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How the new RNA technology is used to create the COVID-19 vaccines
The COVID-19 vaccine is using new technology that has never been used before in traditional vaccines. Here’s how an mRNA vaccine works.
Just the FAQs, USA TODAY
USA TODAY is keeping track of the news surrounding COVID-19 as vaccines begin to roll out nationwide. Just this week, the U.S. marked the stark milestone of more than 300,000 deaths since the beginning of the pandemic. Keep refreshing this page for the latest updates on vaccine distribution, including who is getting the shots and where, as well as other COVID-19 news from across the USA TODAY Network. Sign up for our Coronavirus Watch newsletter for updates directly to your inbox, join our Facebook group or scroll through our in-depth answers to reader questions for everything you need to know about the coronavirus.
In the headlines:
► California on Wednesday reported more than 53,000 new coronavirus deaths and 293 deaths. Los Angeles County Public Health Director Barbara Ferrer said two people are dying every hour in the county. “We’re experiencing an explosive and very deadly surge,” she said.
► South Korea health officials said the coronavirus death toll is now at 634 after 22 patients died in the past 24 hours, the deadliest day since the start of the pandemic. The Korea Disease Control and Prevention Agency reported more than 1,000 new infections for the second day in a row, bringing the total to 46,453 cases.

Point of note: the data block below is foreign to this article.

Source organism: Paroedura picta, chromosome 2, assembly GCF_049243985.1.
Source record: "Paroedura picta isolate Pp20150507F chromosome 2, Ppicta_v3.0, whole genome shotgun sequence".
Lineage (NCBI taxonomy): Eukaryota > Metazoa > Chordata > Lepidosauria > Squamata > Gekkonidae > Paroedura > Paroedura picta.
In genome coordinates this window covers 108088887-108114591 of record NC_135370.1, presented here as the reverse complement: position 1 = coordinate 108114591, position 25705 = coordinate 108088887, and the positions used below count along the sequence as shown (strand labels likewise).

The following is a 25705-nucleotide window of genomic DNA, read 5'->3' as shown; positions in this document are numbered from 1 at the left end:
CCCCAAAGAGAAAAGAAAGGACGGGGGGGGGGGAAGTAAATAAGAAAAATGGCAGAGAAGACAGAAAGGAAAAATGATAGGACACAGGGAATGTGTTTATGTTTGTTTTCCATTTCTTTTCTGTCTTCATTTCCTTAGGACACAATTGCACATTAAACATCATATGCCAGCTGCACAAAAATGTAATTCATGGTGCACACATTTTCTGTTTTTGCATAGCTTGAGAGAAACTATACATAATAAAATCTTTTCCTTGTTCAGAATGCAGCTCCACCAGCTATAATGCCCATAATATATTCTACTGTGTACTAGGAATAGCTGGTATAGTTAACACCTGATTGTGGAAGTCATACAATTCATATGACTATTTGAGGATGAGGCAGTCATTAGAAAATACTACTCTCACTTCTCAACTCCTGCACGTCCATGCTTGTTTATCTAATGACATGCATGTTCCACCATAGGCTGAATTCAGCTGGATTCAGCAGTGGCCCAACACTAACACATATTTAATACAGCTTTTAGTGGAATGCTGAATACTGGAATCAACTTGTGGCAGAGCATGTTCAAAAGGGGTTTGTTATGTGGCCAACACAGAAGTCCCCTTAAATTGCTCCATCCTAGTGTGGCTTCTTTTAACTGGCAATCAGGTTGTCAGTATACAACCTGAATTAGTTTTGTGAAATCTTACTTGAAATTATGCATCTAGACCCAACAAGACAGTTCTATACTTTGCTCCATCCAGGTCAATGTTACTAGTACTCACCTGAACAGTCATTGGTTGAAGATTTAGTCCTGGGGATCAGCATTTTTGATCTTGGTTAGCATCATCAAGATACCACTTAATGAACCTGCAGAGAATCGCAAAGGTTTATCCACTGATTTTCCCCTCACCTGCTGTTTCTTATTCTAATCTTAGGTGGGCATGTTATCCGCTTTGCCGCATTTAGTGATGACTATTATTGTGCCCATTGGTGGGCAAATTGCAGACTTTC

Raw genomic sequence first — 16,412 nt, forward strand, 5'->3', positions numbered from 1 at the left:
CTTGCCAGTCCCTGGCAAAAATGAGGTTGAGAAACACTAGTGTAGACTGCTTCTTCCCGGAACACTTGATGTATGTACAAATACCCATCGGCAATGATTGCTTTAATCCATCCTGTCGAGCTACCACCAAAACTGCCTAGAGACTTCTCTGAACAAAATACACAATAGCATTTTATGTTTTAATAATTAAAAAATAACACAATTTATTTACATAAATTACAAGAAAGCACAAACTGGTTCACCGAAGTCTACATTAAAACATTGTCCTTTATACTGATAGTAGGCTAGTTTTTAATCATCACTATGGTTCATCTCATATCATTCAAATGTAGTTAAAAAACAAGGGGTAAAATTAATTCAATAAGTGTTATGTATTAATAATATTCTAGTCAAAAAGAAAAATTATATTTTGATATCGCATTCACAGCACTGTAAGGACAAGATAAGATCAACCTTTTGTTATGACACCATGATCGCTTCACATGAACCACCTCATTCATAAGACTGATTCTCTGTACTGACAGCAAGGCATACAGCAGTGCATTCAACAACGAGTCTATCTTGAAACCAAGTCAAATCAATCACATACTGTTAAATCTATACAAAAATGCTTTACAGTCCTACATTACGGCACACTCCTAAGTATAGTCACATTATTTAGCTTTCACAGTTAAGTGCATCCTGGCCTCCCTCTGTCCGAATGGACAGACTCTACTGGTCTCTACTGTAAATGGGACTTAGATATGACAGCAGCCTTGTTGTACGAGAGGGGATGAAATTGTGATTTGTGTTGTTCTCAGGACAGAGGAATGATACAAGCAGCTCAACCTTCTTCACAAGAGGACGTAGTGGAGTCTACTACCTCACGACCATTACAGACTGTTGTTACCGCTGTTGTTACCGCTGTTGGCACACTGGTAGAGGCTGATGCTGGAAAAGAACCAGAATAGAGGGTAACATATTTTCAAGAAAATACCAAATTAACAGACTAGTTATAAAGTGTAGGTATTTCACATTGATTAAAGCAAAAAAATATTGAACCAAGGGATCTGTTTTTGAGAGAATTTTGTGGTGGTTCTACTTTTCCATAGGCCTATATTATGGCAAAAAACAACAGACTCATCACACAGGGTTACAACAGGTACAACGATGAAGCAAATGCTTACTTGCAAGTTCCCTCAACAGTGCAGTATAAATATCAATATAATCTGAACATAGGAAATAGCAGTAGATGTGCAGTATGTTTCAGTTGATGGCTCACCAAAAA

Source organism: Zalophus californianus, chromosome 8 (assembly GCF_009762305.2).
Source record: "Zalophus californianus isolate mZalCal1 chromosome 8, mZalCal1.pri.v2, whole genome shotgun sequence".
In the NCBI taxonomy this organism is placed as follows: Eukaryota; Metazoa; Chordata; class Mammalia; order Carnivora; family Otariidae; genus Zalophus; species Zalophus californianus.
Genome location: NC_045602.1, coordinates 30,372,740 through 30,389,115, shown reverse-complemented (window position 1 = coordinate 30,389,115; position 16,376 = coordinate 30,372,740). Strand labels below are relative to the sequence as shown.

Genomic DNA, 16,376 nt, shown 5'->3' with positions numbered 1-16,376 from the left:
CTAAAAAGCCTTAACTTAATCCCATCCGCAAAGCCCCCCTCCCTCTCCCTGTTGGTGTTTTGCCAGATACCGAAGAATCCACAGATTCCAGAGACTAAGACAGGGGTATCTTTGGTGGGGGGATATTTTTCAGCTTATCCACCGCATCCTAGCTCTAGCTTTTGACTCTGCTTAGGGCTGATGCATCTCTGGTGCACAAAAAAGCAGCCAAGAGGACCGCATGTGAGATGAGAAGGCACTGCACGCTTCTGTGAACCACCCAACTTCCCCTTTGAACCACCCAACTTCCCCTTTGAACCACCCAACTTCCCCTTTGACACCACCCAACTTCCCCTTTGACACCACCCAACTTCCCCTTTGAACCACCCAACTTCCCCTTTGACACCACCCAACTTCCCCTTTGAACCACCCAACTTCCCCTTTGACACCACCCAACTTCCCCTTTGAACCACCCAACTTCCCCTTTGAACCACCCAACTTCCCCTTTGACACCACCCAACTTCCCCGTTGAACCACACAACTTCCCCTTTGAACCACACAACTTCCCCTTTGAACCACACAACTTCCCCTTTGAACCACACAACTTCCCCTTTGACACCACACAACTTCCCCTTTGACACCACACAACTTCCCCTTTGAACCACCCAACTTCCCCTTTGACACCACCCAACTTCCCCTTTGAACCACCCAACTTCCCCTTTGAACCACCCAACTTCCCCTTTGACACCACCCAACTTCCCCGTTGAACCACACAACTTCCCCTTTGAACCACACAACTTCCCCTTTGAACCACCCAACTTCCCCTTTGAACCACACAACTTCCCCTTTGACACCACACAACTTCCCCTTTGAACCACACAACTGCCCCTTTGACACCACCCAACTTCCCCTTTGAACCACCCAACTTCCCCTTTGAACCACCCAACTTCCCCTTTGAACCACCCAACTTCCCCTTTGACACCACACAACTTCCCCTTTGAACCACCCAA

► The NFL plans to honor health care workers by inviting workers who have been vaccinated to attend the Super Bowl in Tampa as a thank-you for being on the frontline of the coronavirus pandemic.
► U.S. Interior Secretary David Bernhardt tested positive for COVID-19 on Wednesday before sitting out of President Donald Trump’s Cabinet meeting later in the day, his department confirmed. Interior spokesperson Nicholas Goodwin said Bernhardt is asymptomatic and will continue to work while quarantining.
📈 Today’s numbers: The U.S. has 16.9 million confirmed coronavirus cases and 307,300 deaths. The global totals: More than 74.1 million cases and 1.64 million deaths.
Here’s a closer look at today’s top stories:
FDA says Pfizer’s COVID-19 vaccine vials may hold extra doses
The U.S. might have more doses of Pfizer’s COVID-19 vaccine than it thought. While each Pfizer vial is supposed to hold five doses of the first vaccine authorized for emergency use by the Food and Drug Administration, Politico was first to report on Wednesday that pharmacists have discovered some vials may have extra doses, potentially adding to the country’s supply.
“The amount of vaccine remaining in the multidose vial after removal of 5 doses can vary, depending on the type of needles and syringes used,” a Pfizer spokesperson told USA TODAY in a statement. “At this time, we cannot provide a recommendation on the use of the remaining amount of vaccine from each vial. Vaccinators need to consult their institution’s policies for the use of multidose vials.”
The FDA has authorized hospital pharmacists to use the extra doses while the agency works with Pfizer officials to “determine the best path forward.”